Fractured RNC gives unique historical opportunity

Discussion in 'Politics, Religion, Social Issues' started by thewap, Mar 2, 2016.

  1. thewap macrumors demi-god

    thewap

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    Jun 19, 2012
    #1
    Giving some thought to all the obvious turmoil in the RNC with Trump an outsider that cannot be bought (and the danger it poses to the entrenched neocons), what if the RNC split into two separate parties with Trump leading the way to a new 3rd party?. This would effectively end the two party system which would be a good thing in my book.
     
  2. LizKat macrumors 68040

    LizKat

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    #2
    Great, we'd have to become a parliamentary system and we'd probably have a couple dozen governments in five or six years.

    Remember Dr. Strangelove... How I Learned to Stop Worrying and Love the Bomb? Well we just need to stop worrying and love compromise for the sake of the public good once again. The public that's the 99%, for a change...
     
  3. thewap thread starter macrumors demi-god

    thewap

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    #3
    Well strangelove was a coup, funny you should mention it, as I feel like Sellers in all this political hoopla.:)

    There's nothing wrong with competition to the status quo...
     
  4. LizKat macrumors 68040

    LizKat

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    #4
    Well for openers we'd probably see the center Dems and the mainstream GOP forming a coalition to overcome the extreme positions taken by the possibly somewhat enlarged rump right (currently known as the Freedom Caucus).

    Not so different from what's already happening, I suppose, except that in the recent past it's been Ted Cruz waltzing over from the Senate to try to orchestrate a takeover of the GOP by that Freedom Caucus. Which is why Cruz can't get any traction from his colleagues during his presidential run. It's not so much that they loathe everything coming out of the FC, they just don't like a Senator forgetting himself and trying to be some kind of extra majority whip in the House. The Senators were not married to the idea of Boehner as Speaker, but the level of disrespect by Cruz and his pals was phenomenal. Sure I'm talking establishment here. It's a constitutional establishment...

    We've just forgotten how to be Americans first and ideologues second. It's not an insurmountable project to turn this around inside of a two-party system. Occasionally we see flashes of cooperation on budget development, so it can be done.

    I don't think anti-establishmentarianism has to throw out the baby with the bathwater. We need to subtract more of K street from the equation. The purposes of both parties have been hijacked by an elite that does not have the interests of "Americans" at heart. The elite has been there a long time but they used to be kept more in check by cooperation between Democrats and Republicans who had all their constituents in mind. Now the legislators are more interested in getting re-elected than in anything else, so they will not cross those party lines for fear of offending their elite benefactors (some of whom, it's true, even donate to both sides of the aisle!).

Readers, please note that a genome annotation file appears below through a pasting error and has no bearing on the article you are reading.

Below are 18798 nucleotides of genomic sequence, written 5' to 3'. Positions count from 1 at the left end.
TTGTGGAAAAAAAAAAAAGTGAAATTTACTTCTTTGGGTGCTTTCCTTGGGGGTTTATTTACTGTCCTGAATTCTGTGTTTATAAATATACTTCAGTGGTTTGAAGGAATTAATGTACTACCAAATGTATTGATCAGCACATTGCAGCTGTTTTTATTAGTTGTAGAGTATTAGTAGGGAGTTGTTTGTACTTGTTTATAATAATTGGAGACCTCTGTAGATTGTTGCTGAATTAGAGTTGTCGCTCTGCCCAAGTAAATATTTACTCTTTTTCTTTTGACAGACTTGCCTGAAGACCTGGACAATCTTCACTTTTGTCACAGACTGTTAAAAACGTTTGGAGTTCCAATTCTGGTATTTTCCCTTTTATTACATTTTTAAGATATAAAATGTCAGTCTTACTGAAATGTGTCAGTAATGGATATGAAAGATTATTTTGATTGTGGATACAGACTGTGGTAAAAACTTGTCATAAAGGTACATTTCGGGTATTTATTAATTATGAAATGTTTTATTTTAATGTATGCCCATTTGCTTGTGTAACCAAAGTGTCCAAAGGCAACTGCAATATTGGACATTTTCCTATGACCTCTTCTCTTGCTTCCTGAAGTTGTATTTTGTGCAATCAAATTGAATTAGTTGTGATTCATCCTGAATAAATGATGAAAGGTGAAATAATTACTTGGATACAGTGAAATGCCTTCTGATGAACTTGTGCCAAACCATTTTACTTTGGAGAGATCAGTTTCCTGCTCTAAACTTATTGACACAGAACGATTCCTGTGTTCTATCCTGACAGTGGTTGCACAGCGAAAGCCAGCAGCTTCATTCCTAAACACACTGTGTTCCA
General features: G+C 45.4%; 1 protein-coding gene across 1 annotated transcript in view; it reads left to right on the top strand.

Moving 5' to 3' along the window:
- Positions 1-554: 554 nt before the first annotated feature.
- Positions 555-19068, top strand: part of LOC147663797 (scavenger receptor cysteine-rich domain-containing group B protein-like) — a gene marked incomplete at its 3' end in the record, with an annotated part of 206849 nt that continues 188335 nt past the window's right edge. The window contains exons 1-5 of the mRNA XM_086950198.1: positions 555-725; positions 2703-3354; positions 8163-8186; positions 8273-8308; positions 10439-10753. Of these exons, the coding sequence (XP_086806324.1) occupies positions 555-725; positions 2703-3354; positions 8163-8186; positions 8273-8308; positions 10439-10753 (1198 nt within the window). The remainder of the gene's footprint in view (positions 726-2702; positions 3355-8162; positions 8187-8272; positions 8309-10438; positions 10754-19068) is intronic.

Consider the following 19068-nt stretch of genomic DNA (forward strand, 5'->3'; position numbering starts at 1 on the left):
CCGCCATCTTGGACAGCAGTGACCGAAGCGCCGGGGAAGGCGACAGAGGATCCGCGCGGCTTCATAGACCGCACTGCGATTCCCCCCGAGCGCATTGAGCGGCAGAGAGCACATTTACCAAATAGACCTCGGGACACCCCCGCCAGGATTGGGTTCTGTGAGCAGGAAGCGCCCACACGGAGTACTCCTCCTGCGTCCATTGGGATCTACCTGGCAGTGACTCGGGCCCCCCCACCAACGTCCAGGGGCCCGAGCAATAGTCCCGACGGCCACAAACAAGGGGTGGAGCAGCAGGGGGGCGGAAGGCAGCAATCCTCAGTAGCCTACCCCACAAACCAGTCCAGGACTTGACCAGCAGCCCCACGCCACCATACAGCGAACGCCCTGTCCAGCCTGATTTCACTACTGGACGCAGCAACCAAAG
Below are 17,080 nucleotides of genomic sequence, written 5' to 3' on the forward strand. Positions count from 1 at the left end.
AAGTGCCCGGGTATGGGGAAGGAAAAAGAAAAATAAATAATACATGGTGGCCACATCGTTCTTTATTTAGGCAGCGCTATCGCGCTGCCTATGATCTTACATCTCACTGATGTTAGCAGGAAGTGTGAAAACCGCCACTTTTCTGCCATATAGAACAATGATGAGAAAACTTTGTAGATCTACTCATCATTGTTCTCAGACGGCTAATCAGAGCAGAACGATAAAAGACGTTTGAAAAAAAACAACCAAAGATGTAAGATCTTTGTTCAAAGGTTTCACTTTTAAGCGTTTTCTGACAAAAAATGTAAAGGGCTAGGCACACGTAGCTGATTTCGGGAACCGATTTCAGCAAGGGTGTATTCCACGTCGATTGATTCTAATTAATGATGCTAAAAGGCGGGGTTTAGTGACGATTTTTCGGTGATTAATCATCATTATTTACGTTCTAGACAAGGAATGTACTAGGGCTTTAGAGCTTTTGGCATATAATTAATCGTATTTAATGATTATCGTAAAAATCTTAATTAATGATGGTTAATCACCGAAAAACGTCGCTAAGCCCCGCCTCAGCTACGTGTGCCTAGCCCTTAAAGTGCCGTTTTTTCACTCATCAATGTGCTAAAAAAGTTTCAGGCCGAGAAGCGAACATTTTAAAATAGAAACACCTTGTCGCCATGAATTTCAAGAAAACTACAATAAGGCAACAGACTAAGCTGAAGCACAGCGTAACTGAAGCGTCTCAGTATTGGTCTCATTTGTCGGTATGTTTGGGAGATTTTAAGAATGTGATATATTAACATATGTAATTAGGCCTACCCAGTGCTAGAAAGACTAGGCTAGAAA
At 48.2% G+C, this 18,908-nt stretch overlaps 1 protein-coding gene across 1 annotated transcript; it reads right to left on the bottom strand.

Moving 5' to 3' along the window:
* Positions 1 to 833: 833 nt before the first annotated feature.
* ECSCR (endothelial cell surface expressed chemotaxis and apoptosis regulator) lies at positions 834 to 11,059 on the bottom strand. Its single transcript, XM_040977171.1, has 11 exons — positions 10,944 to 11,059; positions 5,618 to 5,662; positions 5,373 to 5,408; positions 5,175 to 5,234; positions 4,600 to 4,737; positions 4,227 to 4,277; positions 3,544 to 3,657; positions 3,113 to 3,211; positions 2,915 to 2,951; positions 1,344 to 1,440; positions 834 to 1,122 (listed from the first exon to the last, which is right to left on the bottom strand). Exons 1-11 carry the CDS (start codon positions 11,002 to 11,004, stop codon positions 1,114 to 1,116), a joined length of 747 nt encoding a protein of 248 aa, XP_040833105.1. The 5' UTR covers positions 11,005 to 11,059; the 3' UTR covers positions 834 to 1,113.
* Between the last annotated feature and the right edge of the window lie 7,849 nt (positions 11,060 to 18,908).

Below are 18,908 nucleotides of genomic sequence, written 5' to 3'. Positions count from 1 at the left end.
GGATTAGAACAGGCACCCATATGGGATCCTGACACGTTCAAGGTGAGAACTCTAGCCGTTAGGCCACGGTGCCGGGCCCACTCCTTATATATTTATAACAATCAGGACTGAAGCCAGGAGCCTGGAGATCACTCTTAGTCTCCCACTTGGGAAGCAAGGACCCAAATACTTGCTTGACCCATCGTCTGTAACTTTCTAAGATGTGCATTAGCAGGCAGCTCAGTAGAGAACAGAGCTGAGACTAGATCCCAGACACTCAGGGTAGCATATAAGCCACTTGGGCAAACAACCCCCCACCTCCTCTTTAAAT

I just don't think that electing Trump is a solution to this problem. You can stick someone in the White House, but you can't bring a bought Congress to heel just by doing that.

    In a race involving Clinton, Trump could end up with about the percentage of votes that Ross Perot had, whether or not he is in a three way race in the fall by the time the GOP decides what the heck to do.

    In a two-way with Sanders, I believe Trump would lose, even given that both candidates are anti-establishment. Bernie is anti-establishment but he's not a loose cannon; he'd probably get treated more or less the way Congress has treated Obama. Clinton is establishment all the way and could draw Republican votes (with nose held) from the Wall Street crowd. She's not going to bust up the banks...
     
  5. thewap thread starter macrumors demi-god

    thewap

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    #5
    The way to shake up congress and the senate would be to replace the US attorney General, the director of the FBI, HS, NSA, with an outsider's choices. I would bet that accountability would soon return.

    In a race with Clinton/ Trump, I am pretty sure that Clinton would loose, as she does not have the party momentum as a *Sanders progressive*. In a Sanders / Trump race, Sanders I think would be deemed too radical for most of the US , even though I do respect him for being consistent.
     
  6. LizKat macrumors 68040

    LizKat

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    #6
    I'm not usually a betting person but I'd put my two cents on Clinton over Trump, and on Sanders over Trump as well.

    Why? Trump is way, way too unpredictable. The markets don't like unpredictable. The world's stable governments don't like unpredictable. At least half the Republican voters in this race are sensible people. They and the obviously sensible Democrats :p will either put Clinton or Sanders into the White House if faced with either of them versus Trump.